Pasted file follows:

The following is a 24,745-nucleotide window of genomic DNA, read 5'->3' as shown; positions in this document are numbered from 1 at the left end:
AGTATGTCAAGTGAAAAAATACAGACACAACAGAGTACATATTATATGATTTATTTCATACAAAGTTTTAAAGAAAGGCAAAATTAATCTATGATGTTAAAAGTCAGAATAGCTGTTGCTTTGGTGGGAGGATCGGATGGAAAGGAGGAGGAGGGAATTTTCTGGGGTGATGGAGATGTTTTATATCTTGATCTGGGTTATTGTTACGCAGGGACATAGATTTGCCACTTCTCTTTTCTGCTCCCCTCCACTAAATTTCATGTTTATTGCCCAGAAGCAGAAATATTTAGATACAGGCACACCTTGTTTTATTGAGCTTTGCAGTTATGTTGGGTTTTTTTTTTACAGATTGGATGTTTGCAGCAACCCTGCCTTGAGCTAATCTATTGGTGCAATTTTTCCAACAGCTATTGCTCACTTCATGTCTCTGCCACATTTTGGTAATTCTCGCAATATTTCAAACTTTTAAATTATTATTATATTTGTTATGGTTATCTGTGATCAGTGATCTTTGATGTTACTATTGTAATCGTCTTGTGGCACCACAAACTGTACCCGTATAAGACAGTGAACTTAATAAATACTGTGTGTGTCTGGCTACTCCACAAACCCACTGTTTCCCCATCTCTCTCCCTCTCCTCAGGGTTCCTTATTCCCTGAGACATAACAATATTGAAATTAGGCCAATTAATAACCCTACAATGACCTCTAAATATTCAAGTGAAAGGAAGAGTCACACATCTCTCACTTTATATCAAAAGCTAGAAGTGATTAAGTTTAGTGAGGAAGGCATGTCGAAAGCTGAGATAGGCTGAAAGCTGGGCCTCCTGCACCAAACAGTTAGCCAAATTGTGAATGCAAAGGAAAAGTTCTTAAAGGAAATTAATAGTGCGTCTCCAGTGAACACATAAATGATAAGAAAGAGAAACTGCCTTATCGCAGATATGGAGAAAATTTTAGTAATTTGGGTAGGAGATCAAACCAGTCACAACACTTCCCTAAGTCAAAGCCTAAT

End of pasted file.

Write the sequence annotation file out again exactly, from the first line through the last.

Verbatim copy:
The following is a 24,745-nucleotide window of genomic DNA, read 5'->3' as shown; positions in this document are numbered from 1 at the left end:
AGTATGTCAAGTGAAAAAATACAGACACAACAGAGTACATATTATATGATTTATTTCATACAAAGTTTTAAAGAAAGGCAAAATTAATCTATGATGTTAAAAGTCAGAATAGCTGTTGCTTTGGTGGGAGGATCGGATGGAAAGGAGGAGGAGGGAATTTTCTGGGGTGATGGAGATGTTTTATATCTTGATCTGGGTTATTGTTACGCAGGGACATAGATTTGCCACTTCTCTTTTCTGCTCCCCTCCACTAAATTTCATGTTTATTGCCCAGAAGCAGAAATATTTAGATACAGGCACACCTTGTTTTATTGAGCTTTGCAGTTATGTTGGGTTTTTTTTTTACAGATTGGATGTTTGCAGCAACCCTGCCTTGAGCTAATCTATTGGTGCAATTTTTCCAACAGCTATTGCTCACTTCATGTCTCTGCCACATTTTGGTAATTCTCGCAATATTTCAAACTTTTAAATTATTATTATATTTGTTATGGTTATCTGTGATCAGTGATCTTTGATGTTACTATTGTAATCGTCTTGTGGCACCACAAACTGTACCCGTATAAGACAGTGAACTTAATAAATACTGTGTGTGTCTGGCTACTCCACAAACCCACTGTTTCCCCATCTCTCTCCCTCTCCTCAGGGTTCCTTATTCCCTGAGACATAACAATATTGAAATTAGGCCAATTAATAACCCTACAATGACCTCTAAATATTCAAGTGAAAGGAAGAGTCACACATCTCTCACTTTATATCAAAAGCTAGAAGTGATTAAGTTTAGTGAGGAAGGCATGTCGAAAGCTGAGATAGGCTGAAAGCTGGGCCTCCTGCACCAAACAGTTAGCCAAATTGTGAATGCAAAGGAAAAGTTCTTAAAGGAAATTAATAGTGCGTCTCCAGTGAACACATAAATGATAAGAAAGAGAAACTGCCTTATCGCAGATATGGAGAAAATTTTAGTAATTTGGGTAGGAGATCAAACCAGTCACAACACTTCCCTAAGTCAAAGCCTAAT